Ancient species may have lived among humans

Margot O'Neill

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2093712 3x4 340x453A reconstruction of the face of a young Neanderthal woman who lived about 35,000 years ago in France. AFP

Modern humans were likely to have been just one human species among many in a real-life version of Planet of the Apes.

Evolutionary scientists believe recent discoveries are rewriting the story of human origins after uncovering new human species and surprising evidence of complex behaviour.

They say at least four other human species survived alongside modern humans and two of them, Neanderthals and Denisovans, interbred with modern humans.

The other archaic human species also believed to have been around at the same time are the 'hobbits' who were discovered in Indonesia, and the Red Deer Cave people from south-west China.

"It's revolutionary and heady stuff," says Darren Curnoe, Associate Professor of biological anthropology and archaeology at University of New South Wales.

"It's changing the narrative of the human evolutionary story very, very quickly."

Associate Professor Curnoe led the team that discovered the remains of the Red Deer People.

While they appear to resemble more archaic human ancestors from 2 million years ago, their bones date back to just 13,000 years ago.

It is now believed that modern humans, or Homo sapiens, emerged in Africa about 200,000 years ago and migrated around the globe in multiple waves, settling first in Asia and as far south as Australia before finally getting to Europe about 40,000 years ago.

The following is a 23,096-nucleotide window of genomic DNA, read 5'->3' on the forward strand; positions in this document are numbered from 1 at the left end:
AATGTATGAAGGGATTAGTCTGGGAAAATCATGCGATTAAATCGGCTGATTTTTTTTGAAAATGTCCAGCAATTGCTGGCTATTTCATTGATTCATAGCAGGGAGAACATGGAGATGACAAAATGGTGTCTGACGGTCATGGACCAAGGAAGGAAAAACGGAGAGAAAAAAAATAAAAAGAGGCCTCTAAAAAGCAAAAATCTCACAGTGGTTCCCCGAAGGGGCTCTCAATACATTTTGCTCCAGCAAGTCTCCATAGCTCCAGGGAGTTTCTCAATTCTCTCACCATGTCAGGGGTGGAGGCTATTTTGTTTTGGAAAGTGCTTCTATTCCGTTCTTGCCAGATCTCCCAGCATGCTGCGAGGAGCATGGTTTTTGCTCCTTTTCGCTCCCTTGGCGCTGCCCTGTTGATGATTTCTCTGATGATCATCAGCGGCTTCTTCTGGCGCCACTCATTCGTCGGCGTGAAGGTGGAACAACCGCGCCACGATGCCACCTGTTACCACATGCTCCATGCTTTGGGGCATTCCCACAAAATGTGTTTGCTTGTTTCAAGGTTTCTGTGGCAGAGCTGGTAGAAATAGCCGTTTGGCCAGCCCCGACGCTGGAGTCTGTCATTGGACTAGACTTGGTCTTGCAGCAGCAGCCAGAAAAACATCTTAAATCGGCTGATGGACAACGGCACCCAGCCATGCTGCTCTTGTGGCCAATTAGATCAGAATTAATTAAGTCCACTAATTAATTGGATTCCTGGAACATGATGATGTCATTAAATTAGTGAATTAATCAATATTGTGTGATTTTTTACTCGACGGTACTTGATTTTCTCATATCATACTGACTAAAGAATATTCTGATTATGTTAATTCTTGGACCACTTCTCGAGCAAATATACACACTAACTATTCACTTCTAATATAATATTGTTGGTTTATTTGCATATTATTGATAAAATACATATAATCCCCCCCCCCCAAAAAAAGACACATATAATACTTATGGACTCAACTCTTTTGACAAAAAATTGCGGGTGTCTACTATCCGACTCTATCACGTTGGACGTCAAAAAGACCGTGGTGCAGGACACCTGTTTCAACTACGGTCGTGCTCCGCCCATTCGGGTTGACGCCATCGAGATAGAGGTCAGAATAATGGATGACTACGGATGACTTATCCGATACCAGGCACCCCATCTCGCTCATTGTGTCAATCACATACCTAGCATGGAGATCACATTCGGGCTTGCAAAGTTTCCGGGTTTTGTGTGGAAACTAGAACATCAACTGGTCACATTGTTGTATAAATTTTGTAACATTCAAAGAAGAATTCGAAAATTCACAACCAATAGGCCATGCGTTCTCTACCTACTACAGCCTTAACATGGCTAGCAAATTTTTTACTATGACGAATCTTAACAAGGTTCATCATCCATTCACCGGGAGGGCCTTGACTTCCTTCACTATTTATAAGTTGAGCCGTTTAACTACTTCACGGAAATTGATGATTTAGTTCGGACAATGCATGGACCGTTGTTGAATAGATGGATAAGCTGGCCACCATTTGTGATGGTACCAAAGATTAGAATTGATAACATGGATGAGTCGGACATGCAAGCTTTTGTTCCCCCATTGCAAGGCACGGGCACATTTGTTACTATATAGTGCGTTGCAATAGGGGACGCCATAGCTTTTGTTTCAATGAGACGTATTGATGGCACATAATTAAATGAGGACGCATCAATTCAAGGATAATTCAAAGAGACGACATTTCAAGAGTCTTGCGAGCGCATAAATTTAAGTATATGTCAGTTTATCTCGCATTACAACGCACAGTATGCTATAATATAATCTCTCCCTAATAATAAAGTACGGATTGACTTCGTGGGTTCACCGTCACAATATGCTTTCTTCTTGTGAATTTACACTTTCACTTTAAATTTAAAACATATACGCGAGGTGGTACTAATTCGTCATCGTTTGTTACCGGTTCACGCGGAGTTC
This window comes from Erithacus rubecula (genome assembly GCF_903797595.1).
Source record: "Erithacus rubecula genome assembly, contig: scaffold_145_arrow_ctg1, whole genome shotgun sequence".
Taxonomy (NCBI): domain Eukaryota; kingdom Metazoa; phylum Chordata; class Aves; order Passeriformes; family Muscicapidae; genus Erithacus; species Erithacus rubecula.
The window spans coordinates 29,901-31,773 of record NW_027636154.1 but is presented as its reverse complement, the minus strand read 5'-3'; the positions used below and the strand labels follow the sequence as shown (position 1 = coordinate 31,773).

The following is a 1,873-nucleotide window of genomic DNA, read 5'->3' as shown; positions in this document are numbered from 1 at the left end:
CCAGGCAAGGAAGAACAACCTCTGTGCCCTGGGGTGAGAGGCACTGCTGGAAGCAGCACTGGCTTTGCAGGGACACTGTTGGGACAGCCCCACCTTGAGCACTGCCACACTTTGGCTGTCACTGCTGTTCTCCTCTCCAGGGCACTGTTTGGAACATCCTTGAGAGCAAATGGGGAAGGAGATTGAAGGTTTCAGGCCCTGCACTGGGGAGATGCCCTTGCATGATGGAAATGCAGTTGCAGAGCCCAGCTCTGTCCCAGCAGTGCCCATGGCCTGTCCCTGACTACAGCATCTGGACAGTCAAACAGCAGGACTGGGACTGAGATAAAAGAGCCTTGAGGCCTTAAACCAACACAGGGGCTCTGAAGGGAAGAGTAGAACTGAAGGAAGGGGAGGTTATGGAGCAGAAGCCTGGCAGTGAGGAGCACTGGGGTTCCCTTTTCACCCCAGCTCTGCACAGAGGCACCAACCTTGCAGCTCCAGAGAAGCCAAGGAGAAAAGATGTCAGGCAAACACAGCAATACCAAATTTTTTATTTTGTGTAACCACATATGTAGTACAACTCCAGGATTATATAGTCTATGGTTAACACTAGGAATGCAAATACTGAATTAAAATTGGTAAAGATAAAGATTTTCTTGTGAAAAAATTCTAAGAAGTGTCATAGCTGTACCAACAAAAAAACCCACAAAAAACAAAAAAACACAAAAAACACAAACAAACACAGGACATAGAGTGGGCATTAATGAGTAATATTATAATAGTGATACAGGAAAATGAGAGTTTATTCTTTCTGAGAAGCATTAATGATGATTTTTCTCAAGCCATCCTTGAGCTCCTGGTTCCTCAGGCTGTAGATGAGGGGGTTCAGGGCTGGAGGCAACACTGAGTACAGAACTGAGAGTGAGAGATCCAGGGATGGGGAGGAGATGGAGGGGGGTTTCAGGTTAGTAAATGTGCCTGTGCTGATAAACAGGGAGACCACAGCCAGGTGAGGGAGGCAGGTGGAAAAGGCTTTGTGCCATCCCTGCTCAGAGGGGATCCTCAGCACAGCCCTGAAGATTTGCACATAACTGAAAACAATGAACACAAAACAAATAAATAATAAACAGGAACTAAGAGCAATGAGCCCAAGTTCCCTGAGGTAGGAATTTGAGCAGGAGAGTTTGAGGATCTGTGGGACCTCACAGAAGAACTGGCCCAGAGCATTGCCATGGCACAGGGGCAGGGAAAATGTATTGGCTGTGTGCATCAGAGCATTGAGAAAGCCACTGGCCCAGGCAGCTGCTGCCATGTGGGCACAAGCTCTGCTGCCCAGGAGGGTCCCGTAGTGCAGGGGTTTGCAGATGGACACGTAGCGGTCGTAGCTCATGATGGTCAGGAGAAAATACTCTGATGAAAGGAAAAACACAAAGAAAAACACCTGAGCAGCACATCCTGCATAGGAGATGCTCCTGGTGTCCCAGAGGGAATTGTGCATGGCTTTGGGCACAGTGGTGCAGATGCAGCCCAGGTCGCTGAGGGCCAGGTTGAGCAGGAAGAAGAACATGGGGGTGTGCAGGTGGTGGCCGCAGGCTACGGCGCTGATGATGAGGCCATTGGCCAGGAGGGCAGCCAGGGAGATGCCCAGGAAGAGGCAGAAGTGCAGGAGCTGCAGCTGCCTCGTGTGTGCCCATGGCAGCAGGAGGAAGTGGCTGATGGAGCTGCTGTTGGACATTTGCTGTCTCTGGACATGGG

Associate Professor Curnoe says as new archaeological expeditions focus on Asia, it is likely that more species will be identified.

"Asia has been neglected by archaeologists, but it's an evolutionary cauldron," he said.

This new wave of archaeological finds, combined with new methods of extracting ancient DNA is challenging traditional beliefs about what it means to be human, in particular, the idea that Homo sapienswere intrinsically smarter and more sophisticated than other human species.

It has now been revealed that pre-human species used stone tools 3 million years ago and that early humans like Homo erectus may have carved engravings and engaged in some kind burial practice more than 400,000 years ago.

Associate Professor Curnoe says Neanderthals had brains the same size or even slightly larger than modern humans.

Evidence suggests they used fire and sophisticated hunting weapons, buried their dead, wore jewellery and cared for the weak and elderly.

"Some of this evidence and its interpretation is controversial and is still being debated," he said.

"But I think there's enough new evidence that we should get out of our minds the idea that we were superior, that we were more intelligent or sophisticated than other human species.

"There may be more accidental reasons we are still here and they are not, because they have all gone and we are left alone.

"It might be that we made better use of the DNA they passed on to us. We may have had the mongrel advantage allowing us to survive and thrive."

Genetic testing has shown that non-Africans carry up to 4 per cent of Neanderthal DNA, while Indigenous Australians and Papua New Guineans carry up to 6 per cent of Denisovan DNA.

It is believed that Neanderthals may have passed on red hair and improved immunity.

The Denisovans are believed to have also passed on better immunity as well as providing the gene found in Tibetans for surviving high altitudes.